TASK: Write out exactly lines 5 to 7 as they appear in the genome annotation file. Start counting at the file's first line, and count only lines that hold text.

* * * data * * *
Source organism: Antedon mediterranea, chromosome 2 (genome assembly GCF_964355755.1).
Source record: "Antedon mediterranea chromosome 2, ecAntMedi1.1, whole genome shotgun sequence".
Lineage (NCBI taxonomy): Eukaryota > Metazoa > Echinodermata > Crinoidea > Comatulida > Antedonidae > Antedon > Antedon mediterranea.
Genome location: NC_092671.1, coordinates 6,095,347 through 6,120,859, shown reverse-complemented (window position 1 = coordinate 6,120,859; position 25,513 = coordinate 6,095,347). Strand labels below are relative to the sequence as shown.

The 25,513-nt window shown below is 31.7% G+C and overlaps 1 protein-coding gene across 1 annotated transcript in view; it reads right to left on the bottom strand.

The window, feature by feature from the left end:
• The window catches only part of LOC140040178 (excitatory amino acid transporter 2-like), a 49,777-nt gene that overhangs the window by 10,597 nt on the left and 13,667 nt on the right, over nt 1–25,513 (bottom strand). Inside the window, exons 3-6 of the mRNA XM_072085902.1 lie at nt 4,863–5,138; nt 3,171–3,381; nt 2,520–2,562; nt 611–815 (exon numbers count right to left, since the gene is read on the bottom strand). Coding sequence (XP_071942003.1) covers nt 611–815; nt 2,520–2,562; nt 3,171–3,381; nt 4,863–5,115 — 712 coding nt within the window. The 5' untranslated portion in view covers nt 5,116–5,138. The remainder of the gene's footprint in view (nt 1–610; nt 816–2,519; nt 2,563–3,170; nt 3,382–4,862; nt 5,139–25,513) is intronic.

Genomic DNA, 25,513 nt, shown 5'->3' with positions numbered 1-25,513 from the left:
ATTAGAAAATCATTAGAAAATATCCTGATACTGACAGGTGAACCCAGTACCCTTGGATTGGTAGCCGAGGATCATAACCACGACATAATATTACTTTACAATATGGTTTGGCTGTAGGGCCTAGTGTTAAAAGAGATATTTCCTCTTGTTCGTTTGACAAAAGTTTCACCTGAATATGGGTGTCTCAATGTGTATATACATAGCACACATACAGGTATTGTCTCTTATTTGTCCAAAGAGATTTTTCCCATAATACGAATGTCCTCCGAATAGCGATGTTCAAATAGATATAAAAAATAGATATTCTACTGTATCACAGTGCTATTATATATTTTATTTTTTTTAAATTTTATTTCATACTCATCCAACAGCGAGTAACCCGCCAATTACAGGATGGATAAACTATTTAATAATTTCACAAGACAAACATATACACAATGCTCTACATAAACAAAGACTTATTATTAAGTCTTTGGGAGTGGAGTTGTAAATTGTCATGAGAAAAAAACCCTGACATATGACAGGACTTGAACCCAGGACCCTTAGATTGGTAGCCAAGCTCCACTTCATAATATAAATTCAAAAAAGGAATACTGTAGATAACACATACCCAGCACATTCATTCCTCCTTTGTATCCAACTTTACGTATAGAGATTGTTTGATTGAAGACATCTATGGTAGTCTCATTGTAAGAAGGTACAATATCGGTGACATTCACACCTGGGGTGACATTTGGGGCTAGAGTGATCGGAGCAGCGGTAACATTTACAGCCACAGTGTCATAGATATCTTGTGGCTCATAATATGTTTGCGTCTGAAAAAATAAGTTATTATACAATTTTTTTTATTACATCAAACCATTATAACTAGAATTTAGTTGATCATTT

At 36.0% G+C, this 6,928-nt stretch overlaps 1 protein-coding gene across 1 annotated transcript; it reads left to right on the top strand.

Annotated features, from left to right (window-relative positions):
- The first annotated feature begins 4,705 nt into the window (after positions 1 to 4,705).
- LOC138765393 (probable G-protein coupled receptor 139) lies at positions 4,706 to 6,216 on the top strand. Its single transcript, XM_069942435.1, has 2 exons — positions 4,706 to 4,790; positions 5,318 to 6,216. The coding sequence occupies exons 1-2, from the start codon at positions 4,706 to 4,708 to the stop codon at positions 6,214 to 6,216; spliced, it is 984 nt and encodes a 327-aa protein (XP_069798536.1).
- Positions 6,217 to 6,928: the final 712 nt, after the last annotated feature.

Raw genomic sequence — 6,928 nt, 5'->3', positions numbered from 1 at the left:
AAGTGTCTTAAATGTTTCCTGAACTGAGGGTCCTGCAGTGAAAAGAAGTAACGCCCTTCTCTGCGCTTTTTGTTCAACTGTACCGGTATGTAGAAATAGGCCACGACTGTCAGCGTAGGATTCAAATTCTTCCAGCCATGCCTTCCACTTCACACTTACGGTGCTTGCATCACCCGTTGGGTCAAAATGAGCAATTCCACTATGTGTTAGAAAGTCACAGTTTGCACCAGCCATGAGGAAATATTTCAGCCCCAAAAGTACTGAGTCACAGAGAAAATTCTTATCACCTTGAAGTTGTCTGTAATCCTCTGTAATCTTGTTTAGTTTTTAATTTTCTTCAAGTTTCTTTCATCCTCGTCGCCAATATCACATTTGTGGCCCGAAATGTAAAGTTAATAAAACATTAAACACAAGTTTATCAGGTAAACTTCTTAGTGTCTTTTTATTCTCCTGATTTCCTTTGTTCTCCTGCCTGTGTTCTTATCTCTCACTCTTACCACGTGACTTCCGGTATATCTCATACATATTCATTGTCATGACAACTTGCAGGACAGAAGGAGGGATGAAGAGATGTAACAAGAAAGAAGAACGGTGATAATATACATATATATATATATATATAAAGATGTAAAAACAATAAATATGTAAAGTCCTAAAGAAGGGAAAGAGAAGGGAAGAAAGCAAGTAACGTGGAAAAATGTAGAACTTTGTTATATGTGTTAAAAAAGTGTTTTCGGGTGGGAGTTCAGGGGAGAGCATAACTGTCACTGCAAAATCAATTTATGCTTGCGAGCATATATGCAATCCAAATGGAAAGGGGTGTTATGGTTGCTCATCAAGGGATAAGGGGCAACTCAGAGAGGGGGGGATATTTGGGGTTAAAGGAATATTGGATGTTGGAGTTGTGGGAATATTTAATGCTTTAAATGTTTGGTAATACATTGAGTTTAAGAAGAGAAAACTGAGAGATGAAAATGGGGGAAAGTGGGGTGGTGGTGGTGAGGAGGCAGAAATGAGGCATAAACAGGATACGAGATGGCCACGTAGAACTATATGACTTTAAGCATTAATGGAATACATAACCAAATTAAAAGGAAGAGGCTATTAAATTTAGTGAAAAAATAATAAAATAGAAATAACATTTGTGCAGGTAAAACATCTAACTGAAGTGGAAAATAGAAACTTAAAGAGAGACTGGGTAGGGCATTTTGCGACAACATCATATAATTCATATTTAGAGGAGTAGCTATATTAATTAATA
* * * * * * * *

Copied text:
The 25,513-nt window shown below is 31.7% G+C and overlaps 1 protein-coding gene across 1 annotated transcript in view; it reads right to left on the bottom strand.

The window, feature by feature from the left end:
• The window catches only part of LOC140040178 (excitatory amino acid transporter 2-like), a 49,777-nt gene that overhangs the window by 10,597 nt on the left and 13,667 nt on the right, over nt 1–25,513 (bottom strand). Inside the window, exons 3-6 of the mRNA XM_072085902.1 lie at nt 4,863–5,138; nt 3,171–3,381; nt 2,520–2,562; nt 611–815 (exon numbers count right to left, since the gene is read on the bottom strand). Coding sequence (XP_071942003.1) covers nt 611–815; nt 2,520–2,562; nt 3,171–3,381; nt 4,863–5,115 — 712 coding nt within the window. The 5' untranslated portion in view covers nt 5,116–5,138. The remainder of the gene's footprint in view (nt 1–610; nt 816–2,519; nt 2,563–3,170; nt 3,382–4,862; nt 5,139–25,513) is intronic.